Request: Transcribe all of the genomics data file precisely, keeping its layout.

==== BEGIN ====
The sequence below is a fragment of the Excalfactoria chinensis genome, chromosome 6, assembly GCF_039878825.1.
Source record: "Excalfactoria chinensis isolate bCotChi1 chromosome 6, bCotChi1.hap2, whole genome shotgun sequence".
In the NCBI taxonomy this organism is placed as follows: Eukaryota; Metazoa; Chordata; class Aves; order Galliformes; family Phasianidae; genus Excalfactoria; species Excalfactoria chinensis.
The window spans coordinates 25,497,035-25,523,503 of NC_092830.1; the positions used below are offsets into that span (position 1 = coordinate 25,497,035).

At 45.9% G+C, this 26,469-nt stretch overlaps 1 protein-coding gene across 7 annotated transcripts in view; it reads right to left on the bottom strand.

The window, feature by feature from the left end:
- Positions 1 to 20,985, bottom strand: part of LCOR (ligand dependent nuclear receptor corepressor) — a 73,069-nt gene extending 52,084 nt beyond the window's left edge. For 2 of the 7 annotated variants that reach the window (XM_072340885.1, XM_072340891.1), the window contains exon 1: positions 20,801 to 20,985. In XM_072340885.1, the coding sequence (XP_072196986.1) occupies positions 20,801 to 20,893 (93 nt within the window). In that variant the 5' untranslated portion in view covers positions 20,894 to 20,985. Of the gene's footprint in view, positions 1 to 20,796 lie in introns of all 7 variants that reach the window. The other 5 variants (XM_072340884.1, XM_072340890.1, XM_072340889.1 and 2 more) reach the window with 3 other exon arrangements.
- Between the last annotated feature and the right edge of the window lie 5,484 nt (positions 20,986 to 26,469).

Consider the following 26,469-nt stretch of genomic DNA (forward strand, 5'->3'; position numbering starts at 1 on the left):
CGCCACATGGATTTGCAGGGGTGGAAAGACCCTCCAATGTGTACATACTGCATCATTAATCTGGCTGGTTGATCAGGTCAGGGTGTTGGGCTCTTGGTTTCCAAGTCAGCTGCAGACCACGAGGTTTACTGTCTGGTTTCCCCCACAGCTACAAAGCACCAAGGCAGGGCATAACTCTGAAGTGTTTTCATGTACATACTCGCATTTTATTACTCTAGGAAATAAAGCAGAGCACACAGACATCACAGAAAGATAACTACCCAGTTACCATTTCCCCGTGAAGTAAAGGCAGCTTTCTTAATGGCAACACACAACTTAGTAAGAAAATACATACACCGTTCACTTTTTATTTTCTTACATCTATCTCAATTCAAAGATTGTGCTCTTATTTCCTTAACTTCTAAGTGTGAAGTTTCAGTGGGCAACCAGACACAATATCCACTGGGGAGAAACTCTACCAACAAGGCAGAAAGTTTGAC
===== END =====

The sequence below is a fragment of the Excalfactoria chinensis genome, chromosome 6, assembly GCF_039878825.1.
Source record: "Excalfactoria chinensis isolate bCotChi1 chromosome 6, bCotChi1.hap2, whole genome shotgun sequence".
In the NCBI taxonomy this organism is placed as follows: Eukaryota; Metazoa; Chordata; class Aves; order Galliformes; family Phasianidae; genus Excalfactoria; species Excalfactoria chinensis.
The window spans coordinates 25,497,035-25,523,503 of NC_092830.1; the positions used below are offsets into that span (position 1 = coordinate 25,497,035).

At 45.9% G+C, this 26,469-nt stretch overlaps 1 protein-coding gene across 7 annotated transcripts in view; it reads right to left on the bottom strand.

The window, feature by feature from the left end:
- Positions 1 to 20,985, bottom strand: part of LCOR (ligand dependent nuclear receptor corepressor) — a 73,069-nt gene extending 52,084 nt beyond the window's left edge. For 2 of the 7 annotated variants that reach the window (XM_072340885.1, XM_072340891.1), the window contains exon 1: positions 20,801 to 20,985. In XM_072340885.1, the coding sequence (XP_072196986.1) occupies positions 20,801 to 20,893 (93 nt within the window). In that variant the 5' untranslated portion in view covers positions 20,894 to 20,985. Of the gene's footprint in view, positions 1 to 20,796 lie in introns of all 7 variants that reach the window. The other 5 variants (XM_072340884.1, XM_072340890.1, XM_072340889.1 and 2 more) reach the window with 3 other exon arrangements.
- Between the last annotated feature and the right edge of the window lie 5,484 nt (positions 20,986 to 26,469).

Consider the following 26,469-nt stretch of genomic DNA (forward strand, 5'->3'; position numbering starts at 1 on the left):
CGCCACATGGATTTGCAGGGGTGGAAAGACCCTCCAATGTGTACATACTGCATCATTAATCTGGCTGGTTGATCAGGTCAGGGTGTTGGGCTCTTGGTTTCCAAGTCAGCTGCAGACCACGAGGTTTACTGTCTGGTTTCCCCCACAGCTACAAAGCACCAAGGCAGGGCATAACTCTGAAGTGTTTTCATGTACATACTCGCATTTTATTACTCTAGGAAATAAAGCAGAGCACACAGACATCACAGAAAGATAACTACCCAGTTACCATTTCCCCGTGAAGTAAAGGCAGCTTTCTTAATGGCAACACACAACTTAGTAAGAAAATACATACACCGTTCACTTTTTATTTTCTTACATCTATCTCAATTCAAAGATTGTGCTCTTATTTCCTTAACTTCTAAGTGTGAAGTTTCAGTGGGCAACCAGACACAATATCCACTGGGGAGAAACTCTACCAACAAGGCAGAAAGTTTGAC